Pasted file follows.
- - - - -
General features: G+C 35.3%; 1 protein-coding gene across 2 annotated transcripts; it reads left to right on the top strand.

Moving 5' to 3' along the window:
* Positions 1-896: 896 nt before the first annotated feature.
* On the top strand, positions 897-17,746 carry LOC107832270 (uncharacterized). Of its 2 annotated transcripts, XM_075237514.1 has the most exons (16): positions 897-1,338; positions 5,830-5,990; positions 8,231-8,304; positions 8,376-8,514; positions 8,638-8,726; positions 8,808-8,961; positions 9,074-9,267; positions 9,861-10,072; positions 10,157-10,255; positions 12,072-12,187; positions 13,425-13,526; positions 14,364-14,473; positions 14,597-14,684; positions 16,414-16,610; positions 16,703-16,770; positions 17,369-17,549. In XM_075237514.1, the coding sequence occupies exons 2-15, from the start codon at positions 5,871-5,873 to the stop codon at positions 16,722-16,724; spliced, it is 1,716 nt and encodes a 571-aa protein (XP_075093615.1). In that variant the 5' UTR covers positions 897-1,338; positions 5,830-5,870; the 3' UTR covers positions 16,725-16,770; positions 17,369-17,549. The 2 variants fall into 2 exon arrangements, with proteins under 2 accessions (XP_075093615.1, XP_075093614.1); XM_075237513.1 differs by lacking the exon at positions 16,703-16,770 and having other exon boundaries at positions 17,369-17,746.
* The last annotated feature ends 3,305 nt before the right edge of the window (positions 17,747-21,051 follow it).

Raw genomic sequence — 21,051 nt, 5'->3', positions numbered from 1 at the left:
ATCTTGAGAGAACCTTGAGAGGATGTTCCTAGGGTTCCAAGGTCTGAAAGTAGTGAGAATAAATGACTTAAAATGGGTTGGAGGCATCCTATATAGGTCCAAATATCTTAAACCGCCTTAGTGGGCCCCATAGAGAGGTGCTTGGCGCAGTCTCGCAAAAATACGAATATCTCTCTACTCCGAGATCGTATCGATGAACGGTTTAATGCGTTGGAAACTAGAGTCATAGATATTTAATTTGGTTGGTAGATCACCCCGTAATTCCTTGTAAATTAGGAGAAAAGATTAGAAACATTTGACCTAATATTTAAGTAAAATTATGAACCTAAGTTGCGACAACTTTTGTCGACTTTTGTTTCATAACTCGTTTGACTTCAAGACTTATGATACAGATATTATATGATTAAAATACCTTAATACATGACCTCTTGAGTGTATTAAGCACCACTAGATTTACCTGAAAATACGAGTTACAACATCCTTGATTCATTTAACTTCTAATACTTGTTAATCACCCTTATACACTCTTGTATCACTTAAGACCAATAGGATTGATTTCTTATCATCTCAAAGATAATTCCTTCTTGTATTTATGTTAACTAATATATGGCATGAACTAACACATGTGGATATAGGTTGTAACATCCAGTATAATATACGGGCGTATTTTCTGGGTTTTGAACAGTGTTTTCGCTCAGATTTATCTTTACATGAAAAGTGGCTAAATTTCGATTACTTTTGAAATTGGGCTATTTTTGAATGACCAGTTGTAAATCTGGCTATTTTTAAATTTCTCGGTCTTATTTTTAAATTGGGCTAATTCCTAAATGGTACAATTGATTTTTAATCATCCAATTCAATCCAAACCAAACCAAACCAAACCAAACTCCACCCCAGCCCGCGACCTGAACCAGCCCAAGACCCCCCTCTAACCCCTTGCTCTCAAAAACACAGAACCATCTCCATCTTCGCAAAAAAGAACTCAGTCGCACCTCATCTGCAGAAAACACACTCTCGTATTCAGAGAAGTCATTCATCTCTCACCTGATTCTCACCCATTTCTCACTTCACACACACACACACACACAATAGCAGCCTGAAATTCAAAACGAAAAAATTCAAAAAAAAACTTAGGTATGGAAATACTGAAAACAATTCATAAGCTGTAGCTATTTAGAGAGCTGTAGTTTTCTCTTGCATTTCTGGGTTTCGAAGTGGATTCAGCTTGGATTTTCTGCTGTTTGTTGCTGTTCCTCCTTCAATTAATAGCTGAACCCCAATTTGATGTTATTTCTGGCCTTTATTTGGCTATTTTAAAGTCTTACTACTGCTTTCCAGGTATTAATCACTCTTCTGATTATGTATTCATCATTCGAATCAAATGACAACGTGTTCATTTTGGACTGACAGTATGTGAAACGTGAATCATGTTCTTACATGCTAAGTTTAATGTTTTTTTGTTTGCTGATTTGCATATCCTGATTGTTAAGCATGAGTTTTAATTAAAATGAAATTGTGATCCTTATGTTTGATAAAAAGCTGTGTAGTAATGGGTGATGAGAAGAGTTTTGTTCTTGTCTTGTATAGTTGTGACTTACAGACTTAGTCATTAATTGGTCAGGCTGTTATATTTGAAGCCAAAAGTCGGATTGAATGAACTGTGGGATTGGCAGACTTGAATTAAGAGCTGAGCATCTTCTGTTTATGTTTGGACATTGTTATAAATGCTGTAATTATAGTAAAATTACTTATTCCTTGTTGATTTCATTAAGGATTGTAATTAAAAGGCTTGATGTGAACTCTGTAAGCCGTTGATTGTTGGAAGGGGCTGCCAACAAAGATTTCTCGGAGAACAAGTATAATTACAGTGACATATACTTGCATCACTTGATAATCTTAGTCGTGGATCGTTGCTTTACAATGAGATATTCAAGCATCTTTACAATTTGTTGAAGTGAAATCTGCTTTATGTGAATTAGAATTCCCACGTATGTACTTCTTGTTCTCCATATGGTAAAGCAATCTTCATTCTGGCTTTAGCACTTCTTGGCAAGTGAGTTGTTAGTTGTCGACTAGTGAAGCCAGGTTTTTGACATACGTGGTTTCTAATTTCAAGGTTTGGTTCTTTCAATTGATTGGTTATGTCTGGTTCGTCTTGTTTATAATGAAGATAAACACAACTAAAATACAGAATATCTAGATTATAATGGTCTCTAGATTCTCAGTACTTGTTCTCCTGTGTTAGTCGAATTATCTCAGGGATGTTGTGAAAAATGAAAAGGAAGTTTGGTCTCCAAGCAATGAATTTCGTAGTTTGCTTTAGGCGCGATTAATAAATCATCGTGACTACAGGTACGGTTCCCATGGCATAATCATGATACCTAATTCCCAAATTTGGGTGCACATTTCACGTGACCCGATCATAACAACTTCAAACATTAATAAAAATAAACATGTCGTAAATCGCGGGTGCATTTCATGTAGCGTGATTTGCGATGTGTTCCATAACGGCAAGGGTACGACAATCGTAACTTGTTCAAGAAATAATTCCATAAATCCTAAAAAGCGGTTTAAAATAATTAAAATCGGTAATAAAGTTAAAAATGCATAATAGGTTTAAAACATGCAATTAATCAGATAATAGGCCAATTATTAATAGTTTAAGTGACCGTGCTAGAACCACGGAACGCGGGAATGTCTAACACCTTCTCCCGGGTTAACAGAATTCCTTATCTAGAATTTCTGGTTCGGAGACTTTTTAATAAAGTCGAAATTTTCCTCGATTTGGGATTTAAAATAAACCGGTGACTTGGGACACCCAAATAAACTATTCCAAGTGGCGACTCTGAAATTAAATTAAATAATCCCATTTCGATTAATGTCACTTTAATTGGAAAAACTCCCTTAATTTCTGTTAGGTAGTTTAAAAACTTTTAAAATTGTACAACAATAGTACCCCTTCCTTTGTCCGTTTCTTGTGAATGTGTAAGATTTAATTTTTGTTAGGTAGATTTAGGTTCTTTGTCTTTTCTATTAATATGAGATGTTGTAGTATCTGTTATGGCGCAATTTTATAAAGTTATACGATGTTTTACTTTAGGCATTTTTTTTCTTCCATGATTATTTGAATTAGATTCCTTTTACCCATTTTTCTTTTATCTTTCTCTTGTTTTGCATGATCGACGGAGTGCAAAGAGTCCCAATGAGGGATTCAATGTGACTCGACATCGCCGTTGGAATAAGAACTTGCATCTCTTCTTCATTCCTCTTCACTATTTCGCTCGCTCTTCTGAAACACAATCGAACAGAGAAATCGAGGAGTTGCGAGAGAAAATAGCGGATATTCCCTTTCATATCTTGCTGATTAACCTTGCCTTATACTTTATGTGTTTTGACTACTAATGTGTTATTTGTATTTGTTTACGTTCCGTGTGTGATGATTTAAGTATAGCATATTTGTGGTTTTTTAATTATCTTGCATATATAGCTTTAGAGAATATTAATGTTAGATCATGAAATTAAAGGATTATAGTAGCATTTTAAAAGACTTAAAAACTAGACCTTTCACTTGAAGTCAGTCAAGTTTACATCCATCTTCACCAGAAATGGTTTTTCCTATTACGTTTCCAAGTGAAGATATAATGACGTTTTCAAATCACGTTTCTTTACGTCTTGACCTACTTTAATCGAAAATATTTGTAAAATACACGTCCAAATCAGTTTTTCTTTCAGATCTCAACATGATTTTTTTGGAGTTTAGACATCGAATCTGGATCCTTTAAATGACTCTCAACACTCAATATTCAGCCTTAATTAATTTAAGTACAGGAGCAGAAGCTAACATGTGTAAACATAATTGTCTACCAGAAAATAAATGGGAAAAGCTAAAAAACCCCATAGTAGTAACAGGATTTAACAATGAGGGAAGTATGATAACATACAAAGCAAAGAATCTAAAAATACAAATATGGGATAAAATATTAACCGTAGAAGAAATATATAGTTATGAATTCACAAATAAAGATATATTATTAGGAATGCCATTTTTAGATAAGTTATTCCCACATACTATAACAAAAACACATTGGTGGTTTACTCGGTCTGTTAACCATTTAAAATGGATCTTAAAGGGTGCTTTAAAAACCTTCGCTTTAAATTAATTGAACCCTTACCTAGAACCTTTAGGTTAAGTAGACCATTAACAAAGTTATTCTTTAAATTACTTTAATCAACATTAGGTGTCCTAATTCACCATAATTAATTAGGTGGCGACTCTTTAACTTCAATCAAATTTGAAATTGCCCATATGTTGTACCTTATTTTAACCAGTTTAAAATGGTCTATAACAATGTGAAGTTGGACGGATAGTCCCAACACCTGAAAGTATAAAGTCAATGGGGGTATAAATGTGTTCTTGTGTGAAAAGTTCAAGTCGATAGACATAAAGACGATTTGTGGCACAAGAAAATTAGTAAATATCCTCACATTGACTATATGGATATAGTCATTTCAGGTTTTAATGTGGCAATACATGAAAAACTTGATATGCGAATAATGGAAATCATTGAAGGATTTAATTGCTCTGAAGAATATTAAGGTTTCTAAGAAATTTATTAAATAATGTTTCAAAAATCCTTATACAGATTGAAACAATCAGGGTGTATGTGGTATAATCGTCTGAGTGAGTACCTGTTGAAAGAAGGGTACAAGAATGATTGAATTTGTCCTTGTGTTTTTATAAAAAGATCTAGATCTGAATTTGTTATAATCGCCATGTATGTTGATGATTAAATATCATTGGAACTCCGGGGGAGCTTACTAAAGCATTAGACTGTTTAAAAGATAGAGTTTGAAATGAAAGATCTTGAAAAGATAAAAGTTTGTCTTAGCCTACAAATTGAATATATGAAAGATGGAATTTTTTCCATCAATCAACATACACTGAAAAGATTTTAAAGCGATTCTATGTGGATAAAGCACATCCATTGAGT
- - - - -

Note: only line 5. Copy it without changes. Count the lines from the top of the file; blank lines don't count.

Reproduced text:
* The last annotated feature ends 3,305 nt before the right edge of the window (positions 17,747-21,051 follow it).